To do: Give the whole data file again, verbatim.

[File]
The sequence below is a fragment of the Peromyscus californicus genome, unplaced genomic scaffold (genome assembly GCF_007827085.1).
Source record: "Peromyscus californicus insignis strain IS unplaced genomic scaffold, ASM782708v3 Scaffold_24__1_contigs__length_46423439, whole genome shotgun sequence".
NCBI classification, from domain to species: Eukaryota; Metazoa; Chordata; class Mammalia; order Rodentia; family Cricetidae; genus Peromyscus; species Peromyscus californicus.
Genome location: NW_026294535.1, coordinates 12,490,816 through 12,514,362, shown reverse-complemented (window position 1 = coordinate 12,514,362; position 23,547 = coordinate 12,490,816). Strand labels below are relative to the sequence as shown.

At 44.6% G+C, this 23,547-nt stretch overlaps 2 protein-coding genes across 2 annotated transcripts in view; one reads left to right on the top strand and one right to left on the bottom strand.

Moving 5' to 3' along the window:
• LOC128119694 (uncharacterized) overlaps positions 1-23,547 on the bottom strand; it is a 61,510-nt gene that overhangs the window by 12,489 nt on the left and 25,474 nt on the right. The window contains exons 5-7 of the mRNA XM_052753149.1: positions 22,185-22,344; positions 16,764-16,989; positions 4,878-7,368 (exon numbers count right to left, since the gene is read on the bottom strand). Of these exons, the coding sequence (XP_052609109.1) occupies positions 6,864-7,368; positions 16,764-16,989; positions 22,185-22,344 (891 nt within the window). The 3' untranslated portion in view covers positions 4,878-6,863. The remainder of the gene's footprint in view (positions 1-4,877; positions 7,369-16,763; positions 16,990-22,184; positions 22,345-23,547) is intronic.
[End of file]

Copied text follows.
The sequence below is a fragment of the Peromyscus californicus genome, unplaced genomic scaffold (genome assembly GCF_007827085.1).
Source record: "Peromyscus californicus insignis strain IS unplaced genomic scaffold, ASM782708v3 Scaffold_24__1_contigs__length_46423439, whole genome shotgun sequence".
NCBI classification, from domain to species: Eukaryota; Metazoa; Chordata; class Mammalia; order Rodentia; family Cricetidae; genus Peromyscus; species Peromyscus californicus.
Genome location: NW_026294535.1, coordinates 12,490,816 through 12,514,362, shown reverse-complemented (window position 1 = coordinate 12,514,362; position 23,547 = coordinate 12,490,816). Strand labels below are relative to the sequence as shown.

At 44.6% G+C, this 23,547-nt stretch overlaps 2 protein-coding genes across 2 annotated transcripts in view; one reads left to right on the top strand and one right to left on the bottom strand.

Moving 5' to 3' along the window:
• LOC128119694 (uncharacterized) overlaps positions 1-23,547 on the bottom strand; it is a 61,510-nt gene that overhangs the window by 12,489 nt on the left and 25,474 nt on the right. The window contains exons 5-7 of the mRNA XM_052753149.1: positions 22,185-22,344; positions 16,764-16,989; positions 4,878-7,368 (exon numbers count right to left, since the gene is read on the bottom strand). Of these exons, the coding sequence (XP_052609109.1) occupies positions 6,864-7,368; positions 16,764-16,989; positions 22,185-22,344 (891 nt within the window). The 3' untranslated portion in view covers positions 4,878-6,863. The remainder of the gene's footprint in view (positions 1-4,877; positions 7,369-16,763; positions 16,990-22,184; positions 22,345-23,547) is intronic.